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**Hello forum.**

I have a HW question that I don't fully grasp just yet. It was multiple choice and somehow I guessed the right answer based on the work I did complete, but I want to know how to get to the solution and which steps I'm leaving out. I'll follow the format to write out the question.

1. Homework Statement

I have a HW question that I don't fully grasp just yet. It was multiple choice and somehow I guessed the right answer based on the work I did complete, but I want to know how to get to the solution and which steps I'm leaving out. I'll follow the format to write out the question.

1. Homework Statement

A cannon is mounted on a railway flatcar; both are moving to the right at speed, Vo, relative to the tracks. When the cannon fires a cannonball, the cannon and flatcar recoil so they move to the left at speed, Vo. If M is the total mass of the cannon and railway car without the cannonball, and m is the mass of the cannonball, what is the speed of the cannonball relative to the tracks after it has been fired?

## Homework Equations

Momentum:

p = mv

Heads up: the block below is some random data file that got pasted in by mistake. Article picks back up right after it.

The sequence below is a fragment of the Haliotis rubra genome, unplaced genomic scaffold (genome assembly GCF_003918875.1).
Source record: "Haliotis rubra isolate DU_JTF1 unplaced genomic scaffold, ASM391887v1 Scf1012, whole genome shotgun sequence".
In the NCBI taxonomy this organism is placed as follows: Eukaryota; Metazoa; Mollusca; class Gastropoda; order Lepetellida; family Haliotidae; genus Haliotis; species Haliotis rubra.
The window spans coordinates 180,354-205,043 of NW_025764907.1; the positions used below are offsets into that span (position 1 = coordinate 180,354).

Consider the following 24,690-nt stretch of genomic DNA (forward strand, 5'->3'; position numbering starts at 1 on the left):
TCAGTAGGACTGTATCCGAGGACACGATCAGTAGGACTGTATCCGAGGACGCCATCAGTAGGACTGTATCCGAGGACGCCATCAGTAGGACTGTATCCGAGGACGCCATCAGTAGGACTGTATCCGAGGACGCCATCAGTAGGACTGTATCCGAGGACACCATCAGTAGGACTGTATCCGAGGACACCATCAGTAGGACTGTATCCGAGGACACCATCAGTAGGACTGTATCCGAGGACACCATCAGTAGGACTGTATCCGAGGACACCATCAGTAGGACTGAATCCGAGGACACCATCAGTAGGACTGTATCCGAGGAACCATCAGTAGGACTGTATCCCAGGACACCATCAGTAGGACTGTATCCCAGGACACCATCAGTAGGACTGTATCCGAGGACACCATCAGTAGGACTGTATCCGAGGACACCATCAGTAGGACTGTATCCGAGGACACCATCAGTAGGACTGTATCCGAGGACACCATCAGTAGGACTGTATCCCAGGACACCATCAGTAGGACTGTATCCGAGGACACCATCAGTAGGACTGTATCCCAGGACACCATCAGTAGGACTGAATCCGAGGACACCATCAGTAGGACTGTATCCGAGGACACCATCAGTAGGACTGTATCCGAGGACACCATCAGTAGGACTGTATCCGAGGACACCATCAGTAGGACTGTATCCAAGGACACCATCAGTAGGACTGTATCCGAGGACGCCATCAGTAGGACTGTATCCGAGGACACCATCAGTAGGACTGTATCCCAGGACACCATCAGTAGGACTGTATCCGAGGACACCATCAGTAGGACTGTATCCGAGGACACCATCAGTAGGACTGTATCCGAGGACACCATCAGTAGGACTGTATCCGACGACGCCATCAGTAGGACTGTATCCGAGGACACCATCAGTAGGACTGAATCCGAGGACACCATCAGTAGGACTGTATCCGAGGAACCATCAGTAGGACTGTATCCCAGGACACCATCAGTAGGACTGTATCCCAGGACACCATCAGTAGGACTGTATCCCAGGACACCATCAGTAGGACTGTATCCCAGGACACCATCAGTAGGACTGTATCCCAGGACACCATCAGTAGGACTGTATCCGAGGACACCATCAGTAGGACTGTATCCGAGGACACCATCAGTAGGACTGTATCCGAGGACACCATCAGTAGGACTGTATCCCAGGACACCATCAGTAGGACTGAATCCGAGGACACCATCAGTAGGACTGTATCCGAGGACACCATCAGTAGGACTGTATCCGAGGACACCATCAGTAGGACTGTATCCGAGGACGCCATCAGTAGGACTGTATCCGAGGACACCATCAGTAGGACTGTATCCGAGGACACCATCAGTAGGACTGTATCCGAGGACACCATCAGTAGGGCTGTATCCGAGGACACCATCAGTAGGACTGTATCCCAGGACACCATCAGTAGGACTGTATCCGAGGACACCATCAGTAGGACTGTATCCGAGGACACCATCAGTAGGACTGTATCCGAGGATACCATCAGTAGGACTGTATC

P (initial) = P(final)

## The Attempt at a Solution

My attempt at a solution started with knowing that momentum would be conserved which meant that p(initial) could be rewritten as M(initial) * V(initial) , and p(final) would be rewritten as M(final) + Vo + m(cannonball) * v(cannonball)

So overall line by line I have:

M(i) * Vo (x^ - unit vector) = M(f)*Vo(-x - unit vector) + m(cannonball) * v(cannonball)

After solving this algebraically, I got the answer for Vo to equal (2*M(i) * Vo / m(cannonball) ), and this answer wasn't listed among the answer choices and the correct answer that I guessed on is not quite this.

I can't seem to find the step that I'm missing.

I also would love if someone could give me a more thorough understanding of what the unit vector notation is, because I keep wanting to think of that x as a variable just from dealing with so much math. But apparently in this instance, it only is an indicator of direction? And it doesn't stand for any value to be solved for?

This is giving me a headache... I appreciate anyone who can help clarify this for me.